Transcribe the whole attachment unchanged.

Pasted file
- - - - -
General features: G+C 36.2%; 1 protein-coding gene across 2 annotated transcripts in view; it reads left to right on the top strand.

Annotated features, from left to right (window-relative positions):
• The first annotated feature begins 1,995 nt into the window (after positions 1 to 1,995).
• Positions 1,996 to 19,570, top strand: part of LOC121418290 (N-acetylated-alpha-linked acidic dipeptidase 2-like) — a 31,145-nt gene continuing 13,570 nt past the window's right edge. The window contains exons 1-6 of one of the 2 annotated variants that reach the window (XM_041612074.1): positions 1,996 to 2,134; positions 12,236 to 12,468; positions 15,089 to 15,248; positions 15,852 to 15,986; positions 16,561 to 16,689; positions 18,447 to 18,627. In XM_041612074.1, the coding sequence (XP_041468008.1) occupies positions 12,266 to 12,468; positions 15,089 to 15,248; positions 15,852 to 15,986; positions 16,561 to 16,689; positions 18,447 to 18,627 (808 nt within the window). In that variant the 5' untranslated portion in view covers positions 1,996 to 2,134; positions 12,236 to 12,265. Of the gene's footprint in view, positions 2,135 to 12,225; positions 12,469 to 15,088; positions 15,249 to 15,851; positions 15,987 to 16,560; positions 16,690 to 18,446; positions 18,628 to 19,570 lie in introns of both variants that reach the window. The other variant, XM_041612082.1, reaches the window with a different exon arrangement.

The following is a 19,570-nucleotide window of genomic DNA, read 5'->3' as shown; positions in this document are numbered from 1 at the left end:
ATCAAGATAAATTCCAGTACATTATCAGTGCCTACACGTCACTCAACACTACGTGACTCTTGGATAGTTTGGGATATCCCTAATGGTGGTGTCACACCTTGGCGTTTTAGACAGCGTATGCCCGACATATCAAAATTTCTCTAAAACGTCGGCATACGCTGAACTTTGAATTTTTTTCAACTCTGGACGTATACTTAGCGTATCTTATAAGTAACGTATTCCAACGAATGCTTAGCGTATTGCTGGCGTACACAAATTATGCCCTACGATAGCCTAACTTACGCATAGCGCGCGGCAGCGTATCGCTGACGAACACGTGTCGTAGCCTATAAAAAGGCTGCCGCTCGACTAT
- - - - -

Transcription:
General features: G+C 36.2%; 1 protein-coding gene across 2 annotated transcripts in view; it reads left to right on the top strand.

Annotated features, from left to right (window-relative positions):
• The first annotated feature begins 1,995 nt into the window (after positions 1 to 1,995).
• Positions 1,996 to 19,570, top strand: part of LOC121418290 (N-acetylated-alpha-linked acidic dipeptidase 2-like) — a 31,145-nt gene continuing 13,570 nt past the window's right edge. The window contains exons 1-6 of one of the 2 annotated variants that reach the window (XM_041612074.1): positions 1,996 to 2,134; positions 12,236 to 12,468; positions 15,089 to 15,248; positions 15,852 to 15,986; positions 16,561 to 16,689; positions 18,447 to 18,627. In XM_041612074.1, the coding sequence (XP_041468008.1) occupies positions 12,266 to 12,468; positions 15,089 to 15,248; positions 15,852 to 15,986; positions 16,561 to 16,689; positions 18,447 to 18,627 (808 nt within the window). In that variant the 5' untranslated portion in view covers positions 1,996 to 2,134; positions 12,236 to 12,265. Of the gene's footprint in view, positions 2,135 to 12,225; positions 12,469 to 15,088; positions 15,249 to 15,851; positions 15,987 to 16,560; positions 16,690 to 18,446; positions 18,628 to 19,570 lie in introns of both variants that reach the window. The other variant, XM_041612082.1, reaches the window with a different exon arrangement.

The following is a 19,570-nucleotide window of genomic DNA, read 5'->3' as shown; positions in this document are numbered from 1 at the left end:
ATCAAGATAAATTCCAGTACATTATCAGTGCCTACACGTCACTCAACACTACGTGACTCTTGGATAGTTTGGGATATCCCTAATGGTGGTGTCACACCTTGGCGTTTTAGACAGCGTATGCCCGACATATCAAAATTTCTCTAAAACGTCGGCATACGCTGAACTTTGAATTTTTTTCAACTCTGGACGTATACTTAGCGTATCTTATAAGTAACGTATTCCAACGAATGCTTAGCGTATTGCTGGCGTACACAAATTATGCCCTACGATAGCCTAACTTACGCATAGCGCGCGGCAGCGTATCGCTGACGAACACGTGTCGTAGCCTATAAAAAGGCTGCCGCTCGACTAT